Earnings season begins: Bright US prospects, the worry is Europe and China.

As earnings season begins, the prospects for the U.S. are bright, but the worry is Europe and China.

While companies are not required to break down their revenues by region, on average roughly 50 percent of sales from the S&P 500 come from overseas, with about 15 percent from Europe.

U.S.-based companies with significant exposure to Europe include Pall Corp (40 percent of revenues in Europe), Sealed Air (32 percent), Edwards Lifesciences (31 percent), Waters Corp (31 percent), Varian Medical Systems (29 percent) and Microchip Technology (21 percent).

A woman holding an umbrella walks past a KFC restaurant in Shenzhen, China.
Brent Lewin | Bloomberg | Getty Images
A woman holding an umbrella walks past a KFC restaurant in Shenzhen, China.

The concern is that, in addition to weakness in Europe, China will also be soft. In the past, strength in China was enough to offset disappointment in Europe. That may not be the case this time. The World Bank said China growth should moderate to 7.4 percent this year, 7.2 percent in 2015.

That's why there is a lot of interest in Yum Brands, which reports tomorrow and get 53 percent of its revenues from China, only 23 percent from the U.S. Remember, Yum has struggled in China ever since the December 2012 poultry supplier incident. Same store sales have trended down and will likely be down north of 10 percent for Q3. McDonald's also has struggled.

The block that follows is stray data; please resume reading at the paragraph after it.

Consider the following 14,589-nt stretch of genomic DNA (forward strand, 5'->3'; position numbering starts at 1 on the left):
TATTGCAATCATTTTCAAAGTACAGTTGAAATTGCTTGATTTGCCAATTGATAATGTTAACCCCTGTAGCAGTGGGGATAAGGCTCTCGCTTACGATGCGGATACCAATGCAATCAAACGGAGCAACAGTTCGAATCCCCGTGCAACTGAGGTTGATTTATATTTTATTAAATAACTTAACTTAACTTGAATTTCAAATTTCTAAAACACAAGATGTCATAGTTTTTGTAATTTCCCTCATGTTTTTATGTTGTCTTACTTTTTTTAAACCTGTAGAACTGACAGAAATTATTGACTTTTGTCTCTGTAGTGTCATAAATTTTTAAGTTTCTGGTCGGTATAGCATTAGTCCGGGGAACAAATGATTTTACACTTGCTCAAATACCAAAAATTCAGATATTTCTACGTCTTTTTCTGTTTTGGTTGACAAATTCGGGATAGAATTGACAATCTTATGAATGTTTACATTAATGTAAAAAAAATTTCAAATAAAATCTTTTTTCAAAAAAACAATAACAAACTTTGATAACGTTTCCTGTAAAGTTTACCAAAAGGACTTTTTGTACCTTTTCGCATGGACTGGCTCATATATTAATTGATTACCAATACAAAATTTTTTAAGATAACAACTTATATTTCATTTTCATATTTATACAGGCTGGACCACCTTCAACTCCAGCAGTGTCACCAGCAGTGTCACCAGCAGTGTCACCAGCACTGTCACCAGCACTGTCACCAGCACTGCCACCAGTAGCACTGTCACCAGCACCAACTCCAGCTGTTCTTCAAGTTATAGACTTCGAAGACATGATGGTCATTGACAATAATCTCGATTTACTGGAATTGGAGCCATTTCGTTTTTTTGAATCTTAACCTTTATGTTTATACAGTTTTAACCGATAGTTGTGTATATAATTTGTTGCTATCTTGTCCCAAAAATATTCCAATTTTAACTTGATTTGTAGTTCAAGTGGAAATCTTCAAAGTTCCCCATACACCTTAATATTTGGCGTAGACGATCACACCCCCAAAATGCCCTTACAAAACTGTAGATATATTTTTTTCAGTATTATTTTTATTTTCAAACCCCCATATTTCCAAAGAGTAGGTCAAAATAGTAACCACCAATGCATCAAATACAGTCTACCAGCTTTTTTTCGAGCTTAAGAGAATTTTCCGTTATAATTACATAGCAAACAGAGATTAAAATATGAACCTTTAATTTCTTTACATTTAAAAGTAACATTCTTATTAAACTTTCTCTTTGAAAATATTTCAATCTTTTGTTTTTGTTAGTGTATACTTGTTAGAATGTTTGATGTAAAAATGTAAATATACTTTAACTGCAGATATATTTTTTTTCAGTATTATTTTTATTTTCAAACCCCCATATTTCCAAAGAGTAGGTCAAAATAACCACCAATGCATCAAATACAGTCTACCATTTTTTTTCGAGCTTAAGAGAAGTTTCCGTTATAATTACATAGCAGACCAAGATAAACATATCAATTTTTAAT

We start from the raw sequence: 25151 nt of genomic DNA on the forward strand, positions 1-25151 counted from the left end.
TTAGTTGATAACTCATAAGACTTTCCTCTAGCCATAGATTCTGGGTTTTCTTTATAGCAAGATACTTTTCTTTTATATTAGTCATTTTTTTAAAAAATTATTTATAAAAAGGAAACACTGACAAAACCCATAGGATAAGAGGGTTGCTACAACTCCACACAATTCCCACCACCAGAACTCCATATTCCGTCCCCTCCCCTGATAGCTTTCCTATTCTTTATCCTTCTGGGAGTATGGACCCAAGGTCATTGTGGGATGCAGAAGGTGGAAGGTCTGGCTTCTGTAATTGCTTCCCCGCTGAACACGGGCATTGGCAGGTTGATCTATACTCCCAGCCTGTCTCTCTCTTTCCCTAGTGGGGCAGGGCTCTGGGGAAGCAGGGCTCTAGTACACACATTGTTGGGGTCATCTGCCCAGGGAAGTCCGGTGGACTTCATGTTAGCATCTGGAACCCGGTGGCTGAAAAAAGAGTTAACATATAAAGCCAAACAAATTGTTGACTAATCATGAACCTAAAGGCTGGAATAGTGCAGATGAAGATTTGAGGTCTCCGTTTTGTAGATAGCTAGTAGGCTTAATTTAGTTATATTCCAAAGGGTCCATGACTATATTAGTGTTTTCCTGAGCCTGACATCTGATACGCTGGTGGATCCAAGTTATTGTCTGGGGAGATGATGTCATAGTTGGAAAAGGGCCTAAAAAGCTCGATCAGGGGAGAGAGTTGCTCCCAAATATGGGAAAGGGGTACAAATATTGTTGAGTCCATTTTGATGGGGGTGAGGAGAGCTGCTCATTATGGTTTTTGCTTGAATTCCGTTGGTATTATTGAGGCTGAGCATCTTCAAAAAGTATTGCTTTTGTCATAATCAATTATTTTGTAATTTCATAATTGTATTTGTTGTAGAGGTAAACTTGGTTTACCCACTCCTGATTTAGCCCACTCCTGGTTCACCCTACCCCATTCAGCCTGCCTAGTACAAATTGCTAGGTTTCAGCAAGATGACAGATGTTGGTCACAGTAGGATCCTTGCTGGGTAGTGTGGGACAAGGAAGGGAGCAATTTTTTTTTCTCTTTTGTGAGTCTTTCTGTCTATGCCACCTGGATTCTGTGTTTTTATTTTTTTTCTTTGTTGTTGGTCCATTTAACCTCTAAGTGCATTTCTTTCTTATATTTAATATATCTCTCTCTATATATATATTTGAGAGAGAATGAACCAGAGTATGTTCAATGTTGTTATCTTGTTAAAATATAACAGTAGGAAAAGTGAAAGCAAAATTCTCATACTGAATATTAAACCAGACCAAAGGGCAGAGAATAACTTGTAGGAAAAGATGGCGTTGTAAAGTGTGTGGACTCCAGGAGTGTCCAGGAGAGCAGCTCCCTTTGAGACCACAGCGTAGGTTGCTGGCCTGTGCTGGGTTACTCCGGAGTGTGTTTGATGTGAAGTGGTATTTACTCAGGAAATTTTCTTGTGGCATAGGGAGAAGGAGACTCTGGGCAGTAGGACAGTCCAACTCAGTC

1) Brazil election surprise: Brazilian stocks moving this morning to the upside. Aecio Neves received a surprising 35 percent of the vote against the favorite, incumbent Dilma Rousseff. Rousseff pulled 42 percent of the vote, Neves with 34 percent, and Marina Silva only pulled in 21 percent. Neves has promised to be more investor-friendly and loosen the government's grip on the company. The runoff is October 26th.

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2) BHP Billiton is planning to step up iron-ore production, by 30 percent. Welcome to the topsy-turvy, counter-intuitive world of global metals production: Iron ore prices have been plummeting this year, down to $80 a ton. So why ramp up production? Ramping up production would make sense only if costs can be driven down dramatically, and that's exactly what they plan to do. That means firing a lot of people. More talk of driverless trucks and longer hours. They have already said they are aiming to cut unit costs at their Western Australia mine by at least 25 percent. By spending more to produce more, they are talking about driving costs down toward $30 a ton, and eventually move toward $20 a ton (!!).

But if you can make that happen, and you can be profitable well below $80 a ton while others are stuck with higher-cost mines, you will continue to capture a bigger piece of the pie. Rivals Vale and Rio Tinto seem to be pursuing similar strategies. With the supply side increasing, and the demand side (China) moderating, it's a risky strategy.

  • Bob Pisani

    A CNBC reporter since 1990, Bob Pisani covers Wall Street from the floor of the New York Stock Exchange.

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